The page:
Playing video games offers learning across life span, say studies

Aug 17, 2008

Certain types of video games can have beneficial effects, improving gamers' dexterity as well as their ability to problem-solve – attributes that have proven useful not only to students but to surgeons, according to research discussed Sunday at the Annual Convention of the American Psychological Association.

In one paper, Fordham University psychologist Fran C. Blumberg, PhD, and Sabrina S. Ismailer, MSED, examined 122 fifth-, sixth- and seventh-graders' problem-solving behavior while playing a video game that they had never seen before to show that playing video games can improve cognitive and perceptual skills.

As the children played the game, they were asked to think aloud for 20 minutes. Researchers assessed their problem-solving ability by examining the types of cognitive, goal-oriented, game-oriented, emotional and contextual statements they made.

"Younger children seem more interested in setting short-term goals for their learning in the game compared to older children who are more interested in simply playing and the actions of playing," said Blumberg. "Thus, younger children may show a greater need for focusing on small aspects of a given problem than older children, even in a leisure-based situation such as playing video games."

In a second paper, Iowa State University psychologist Douglas Gentile, PhD, and William Stone, BS, described several studies involving high school and college students and laparoscopic surgeons that looked at their video game usage and its effects.

Findings from the student studies confirmed previous research on effects of playing violent games: Those playing violent games were more hostile, less forgiving and believed violence to be normal compared to those who played nonviolent games. Players of "prosocial" games got into fewer fights in school and were more helpful to other students.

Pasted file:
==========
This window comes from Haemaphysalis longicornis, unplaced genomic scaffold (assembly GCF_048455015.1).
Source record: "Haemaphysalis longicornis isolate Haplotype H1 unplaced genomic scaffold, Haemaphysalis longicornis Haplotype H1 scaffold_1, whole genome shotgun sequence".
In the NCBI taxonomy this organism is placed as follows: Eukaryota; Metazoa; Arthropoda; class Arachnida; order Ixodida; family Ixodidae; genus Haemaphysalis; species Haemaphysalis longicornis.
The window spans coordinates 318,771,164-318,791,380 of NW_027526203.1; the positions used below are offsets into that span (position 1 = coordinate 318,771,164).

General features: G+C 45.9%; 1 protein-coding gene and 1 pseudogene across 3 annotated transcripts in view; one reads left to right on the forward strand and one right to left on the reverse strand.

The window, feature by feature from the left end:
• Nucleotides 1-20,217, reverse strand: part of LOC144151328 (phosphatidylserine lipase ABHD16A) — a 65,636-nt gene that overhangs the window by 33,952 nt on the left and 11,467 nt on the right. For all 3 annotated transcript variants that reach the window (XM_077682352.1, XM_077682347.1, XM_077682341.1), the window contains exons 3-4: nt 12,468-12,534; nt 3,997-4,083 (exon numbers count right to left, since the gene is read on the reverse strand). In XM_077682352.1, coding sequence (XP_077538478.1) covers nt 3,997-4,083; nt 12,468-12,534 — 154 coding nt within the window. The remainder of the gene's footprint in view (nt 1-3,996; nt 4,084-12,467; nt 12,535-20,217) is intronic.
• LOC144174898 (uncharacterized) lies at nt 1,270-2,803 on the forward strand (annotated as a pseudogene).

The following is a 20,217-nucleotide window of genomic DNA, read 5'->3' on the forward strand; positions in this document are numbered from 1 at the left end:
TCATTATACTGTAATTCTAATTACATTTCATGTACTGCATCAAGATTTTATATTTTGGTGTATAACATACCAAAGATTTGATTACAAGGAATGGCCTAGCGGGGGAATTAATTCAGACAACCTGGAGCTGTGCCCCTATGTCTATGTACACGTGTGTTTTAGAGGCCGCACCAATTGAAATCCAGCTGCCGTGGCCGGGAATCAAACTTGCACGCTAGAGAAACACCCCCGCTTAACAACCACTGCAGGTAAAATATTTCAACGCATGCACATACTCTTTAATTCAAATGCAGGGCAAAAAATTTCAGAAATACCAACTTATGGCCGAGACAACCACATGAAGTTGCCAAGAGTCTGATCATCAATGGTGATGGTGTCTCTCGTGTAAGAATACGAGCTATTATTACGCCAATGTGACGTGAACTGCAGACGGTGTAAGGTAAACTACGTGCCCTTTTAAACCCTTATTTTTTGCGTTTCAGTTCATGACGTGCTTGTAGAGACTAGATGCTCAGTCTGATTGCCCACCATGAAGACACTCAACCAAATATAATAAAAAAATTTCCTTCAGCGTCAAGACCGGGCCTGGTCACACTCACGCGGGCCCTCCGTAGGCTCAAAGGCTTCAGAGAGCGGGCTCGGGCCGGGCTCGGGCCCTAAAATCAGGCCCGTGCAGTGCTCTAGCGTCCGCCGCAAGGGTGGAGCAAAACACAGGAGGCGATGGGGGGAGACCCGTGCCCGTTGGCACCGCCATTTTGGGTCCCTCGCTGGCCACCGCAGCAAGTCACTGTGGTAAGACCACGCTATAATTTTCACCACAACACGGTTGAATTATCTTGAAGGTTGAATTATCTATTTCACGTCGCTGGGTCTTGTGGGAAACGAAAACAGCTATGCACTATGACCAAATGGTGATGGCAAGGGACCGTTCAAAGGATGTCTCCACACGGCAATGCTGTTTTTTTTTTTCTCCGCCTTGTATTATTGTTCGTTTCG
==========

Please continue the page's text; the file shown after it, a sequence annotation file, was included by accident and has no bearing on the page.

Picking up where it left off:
Other studies involving students showed that those who played more entertainment games did poorer in school and were at greater risk for obesity.

A study of 33 laparoscopic surgeons found that those who played video games were 27 percent faster at advanced surgical procedures and made 37 percent fewer errors compared to those who did not play video games, said Gentile.

Advanced video game skill and experience are significant predictors of suturing capabilities, the researchers found, even after controlling for sex, years of medical training and number of laparoscopic surgeries performed.

A second study of 303 laparoscopic surgeons (82 percent men; 18 percent women) also showed that surgeons who played video games requiring spatial skills and hand dexterity and then performed a drill testing these skills were significantly faster at their first attempt and across all 10 trials than the surgeons who did not the play video games first.

"The big picture is that there are several dimensions on which games have effects, including the amount they are played, the content of each game, what you have to pay attention to on the screen, and how you control the motions," said Gentile. "This means that games are not 'good' or 'bad,' but are powerful educational tools and have many effects we might not have expected they could."

In another paper, researchers Constance Steinkuehler, PhD, and Sean Duncan, MA, of the University of Wisconsin at Madison looked at how game-based learning can supplement textbooks and science labs in fostering scientific thinking. They analyzed a random sample of nearly 2,000 discussion posts in November 2006 where participants talked about various game-related topics.

Using codes based on national benchmarks for scientific literacy, discussions of the multiplayer online game World of Warcraft were examined to see what types of conversations took place, such as social bantering versus problem-solving, that classified as scientific reasoning. The game set in a fantasy world had players of various classes hunt, gather, battle and craft in order to strengthen or move their character up in "levels." Characters move faster when they work together.